Gambling Commission on what is needed: Given the secretive nature of criminal activity, a requirement for more specialised and focused research methods, with greater reliance upon new and existing partner organisations and new tracking techniques identified within the gambling landscape section.
Gambling Commission example research questions: What is the extent of criminal activity to fund gambling activities? What is the size of the illegal market, and what’s the impact on British consumers? What is motivating consumers to gamble on the illegal market? How easy is it for consumers to tell that they are using an unregulated operator?
Gambling Commission focus: research into consumers’ understanding and use of unlicensed illegal gambling operators; using the Gambling Survey for Great Britain to develop understanding of the commission of and victims of crime as a dimension of gambling-related harm.
In order for this projected work to be impactful, it will be important for the Gambling Commission to emphasise effort on the aspects for which it has been criticised. It has acknowledged this in part through acknowledgment of the need for more qualitative data, including increased longitudinal research. However, this needs to be more than just lip service and as the Document already recognises, these efforts must work in conjunction with other areas of evidential weaknesses highlighted in the White Paper in respect of gambling research. These include: making full use of the UK Research and Innovation (UKRI) funding to increase the number of studies on gambling behaviour, with the aim of attracting wider interest from academic and research institutions in order to generate more high quality and peer-reviewed research.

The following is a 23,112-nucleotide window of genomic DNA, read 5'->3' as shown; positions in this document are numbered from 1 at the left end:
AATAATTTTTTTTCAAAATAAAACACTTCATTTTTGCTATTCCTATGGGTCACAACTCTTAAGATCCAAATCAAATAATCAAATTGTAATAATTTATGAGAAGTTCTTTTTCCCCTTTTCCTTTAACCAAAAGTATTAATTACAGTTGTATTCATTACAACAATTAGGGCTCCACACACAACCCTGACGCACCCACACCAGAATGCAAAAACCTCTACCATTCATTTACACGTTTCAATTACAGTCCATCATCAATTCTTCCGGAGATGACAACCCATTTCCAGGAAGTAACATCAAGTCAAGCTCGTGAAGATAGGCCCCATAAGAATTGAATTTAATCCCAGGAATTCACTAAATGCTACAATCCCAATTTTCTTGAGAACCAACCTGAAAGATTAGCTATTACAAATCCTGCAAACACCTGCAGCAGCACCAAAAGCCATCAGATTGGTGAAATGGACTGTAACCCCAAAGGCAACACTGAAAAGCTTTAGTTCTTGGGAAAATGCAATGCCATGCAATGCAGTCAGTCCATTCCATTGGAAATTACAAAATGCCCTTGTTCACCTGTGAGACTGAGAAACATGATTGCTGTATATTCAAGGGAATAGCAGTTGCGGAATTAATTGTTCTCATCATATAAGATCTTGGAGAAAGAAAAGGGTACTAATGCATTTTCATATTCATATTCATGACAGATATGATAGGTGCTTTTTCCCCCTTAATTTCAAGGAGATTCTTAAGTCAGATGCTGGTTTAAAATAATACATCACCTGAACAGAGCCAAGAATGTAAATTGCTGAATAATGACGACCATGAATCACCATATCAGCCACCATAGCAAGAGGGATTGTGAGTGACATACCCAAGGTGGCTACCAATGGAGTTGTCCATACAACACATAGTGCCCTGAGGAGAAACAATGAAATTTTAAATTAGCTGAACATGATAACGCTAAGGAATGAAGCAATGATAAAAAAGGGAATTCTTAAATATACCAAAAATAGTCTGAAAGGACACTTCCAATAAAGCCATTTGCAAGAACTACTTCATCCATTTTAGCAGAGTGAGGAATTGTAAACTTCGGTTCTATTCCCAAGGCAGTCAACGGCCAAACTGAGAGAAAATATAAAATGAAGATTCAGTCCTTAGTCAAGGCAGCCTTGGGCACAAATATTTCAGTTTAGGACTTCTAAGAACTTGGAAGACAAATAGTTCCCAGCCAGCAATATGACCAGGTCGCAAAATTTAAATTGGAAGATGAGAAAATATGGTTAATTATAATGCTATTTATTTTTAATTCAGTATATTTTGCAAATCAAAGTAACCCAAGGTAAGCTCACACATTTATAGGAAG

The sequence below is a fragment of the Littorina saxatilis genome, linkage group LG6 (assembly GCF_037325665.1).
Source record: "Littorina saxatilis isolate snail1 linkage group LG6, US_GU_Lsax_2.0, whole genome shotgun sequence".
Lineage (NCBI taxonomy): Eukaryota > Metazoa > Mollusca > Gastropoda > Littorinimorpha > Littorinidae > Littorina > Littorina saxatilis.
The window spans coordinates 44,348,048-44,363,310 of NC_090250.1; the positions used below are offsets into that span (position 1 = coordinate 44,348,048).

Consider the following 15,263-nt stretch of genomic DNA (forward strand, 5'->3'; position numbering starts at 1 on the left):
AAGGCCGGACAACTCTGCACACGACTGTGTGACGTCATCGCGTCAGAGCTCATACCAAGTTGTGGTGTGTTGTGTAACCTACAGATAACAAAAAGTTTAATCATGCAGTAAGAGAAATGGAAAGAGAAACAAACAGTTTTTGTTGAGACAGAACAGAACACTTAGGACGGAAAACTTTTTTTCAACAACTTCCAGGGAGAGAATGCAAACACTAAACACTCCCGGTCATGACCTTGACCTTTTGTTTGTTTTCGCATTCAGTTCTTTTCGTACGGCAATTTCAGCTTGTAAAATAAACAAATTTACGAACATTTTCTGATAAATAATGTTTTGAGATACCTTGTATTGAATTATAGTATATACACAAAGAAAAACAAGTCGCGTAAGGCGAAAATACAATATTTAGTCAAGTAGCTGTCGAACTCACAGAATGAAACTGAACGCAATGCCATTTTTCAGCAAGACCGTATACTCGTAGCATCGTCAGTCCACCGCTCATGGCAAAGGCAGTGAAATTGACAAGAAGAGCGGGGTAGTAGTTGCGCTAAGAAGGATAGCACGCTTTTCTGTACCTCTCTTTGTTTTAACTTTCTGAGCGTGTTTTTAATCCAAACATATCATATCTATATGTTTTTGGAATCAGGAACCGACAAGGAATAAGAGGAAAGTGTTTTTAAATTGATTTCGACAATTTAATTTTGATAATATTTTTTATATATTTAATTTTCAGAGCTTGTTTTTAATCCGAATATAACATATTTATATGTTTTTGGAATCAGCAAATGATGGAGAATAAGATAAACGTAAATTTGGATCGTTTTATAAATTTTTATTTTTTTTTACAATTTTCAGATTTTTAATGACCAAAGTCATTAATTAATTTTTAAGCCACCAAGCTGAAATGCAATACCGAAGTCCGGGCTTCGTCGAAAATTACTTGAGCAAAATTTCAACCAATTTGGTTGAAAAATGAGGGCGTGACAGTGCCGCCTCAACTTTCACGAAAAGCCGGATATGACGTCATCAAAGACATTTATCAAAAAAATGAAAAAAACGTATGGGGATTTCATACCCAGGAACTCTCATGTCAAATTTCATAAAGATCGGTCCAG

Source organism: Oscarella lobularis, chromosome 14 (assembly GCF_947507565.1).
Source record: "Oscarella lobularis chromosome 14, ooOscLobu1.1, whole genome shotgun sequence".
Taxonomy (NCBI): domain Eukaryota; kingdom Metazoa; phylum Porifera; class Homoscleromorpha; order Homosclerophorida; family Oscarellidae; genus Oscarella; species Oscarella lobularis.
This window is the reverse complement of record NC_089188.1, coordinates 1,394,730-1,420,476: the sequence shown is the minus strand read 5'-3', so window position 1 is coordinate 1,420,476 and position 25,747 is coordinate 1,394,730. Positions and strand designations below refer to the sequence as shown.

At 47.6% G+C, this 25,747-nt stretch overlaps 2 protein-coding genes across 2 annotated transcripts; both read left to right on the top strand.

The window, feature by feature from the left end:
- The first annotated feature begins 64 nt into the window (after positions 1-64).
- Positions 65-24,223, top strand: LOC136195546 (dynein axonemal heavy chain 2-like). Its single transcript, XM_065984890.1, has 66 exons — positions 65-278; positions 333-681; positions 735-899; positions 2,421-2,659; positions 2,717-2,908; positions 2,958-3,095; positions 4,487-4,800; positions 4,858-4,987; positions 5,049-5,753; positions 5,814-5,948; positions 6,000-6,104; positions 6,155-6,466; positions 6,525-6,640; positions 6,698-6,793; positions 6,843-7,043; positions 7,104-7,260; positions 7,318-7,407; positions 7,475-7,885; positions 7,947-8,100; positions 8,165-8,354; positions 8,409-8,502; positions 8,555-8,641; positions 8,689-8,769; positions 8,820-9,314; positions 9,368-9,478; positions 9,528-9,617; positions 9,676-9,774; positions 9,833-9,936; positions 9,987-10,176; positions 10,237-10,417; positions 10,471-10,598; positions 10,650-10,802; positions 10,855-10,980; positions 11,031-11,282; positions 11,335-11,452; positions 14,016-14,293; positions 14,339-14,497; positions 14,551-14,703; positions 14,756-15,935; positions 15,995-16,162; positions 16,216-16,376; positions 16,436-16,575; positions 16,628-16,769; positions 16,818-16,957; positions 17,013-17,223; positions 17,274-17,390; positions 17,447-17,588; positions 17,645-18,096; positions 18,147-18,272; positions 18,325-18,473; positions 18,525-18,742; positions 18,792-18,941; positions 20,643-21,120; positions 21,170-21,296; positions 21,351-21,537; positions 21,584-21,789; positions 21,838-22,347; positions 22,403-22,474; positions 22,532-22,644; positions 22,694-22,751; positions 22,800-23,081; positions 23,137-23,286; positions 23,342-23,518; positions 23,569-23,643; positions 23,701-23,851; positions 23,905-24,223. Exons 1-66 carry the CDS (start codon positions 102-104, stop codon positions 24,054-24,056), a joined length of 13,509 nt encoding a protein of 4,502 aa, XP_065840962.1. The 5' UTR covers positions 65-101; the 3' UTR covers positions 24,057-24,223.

In addition, it could be inferred from the White Paper that Government views the Gambling Commission’s main strength in relation to RET to be its access to datasets it collects from operators. Therefore, it will be interesting to see the development of the Gambling Commission’s focus in this area (as highlighted in sections 4 and 5 above) not only in terms of scope and methodology but also its exploration on how anonymised regulatory data can be shared with researchers.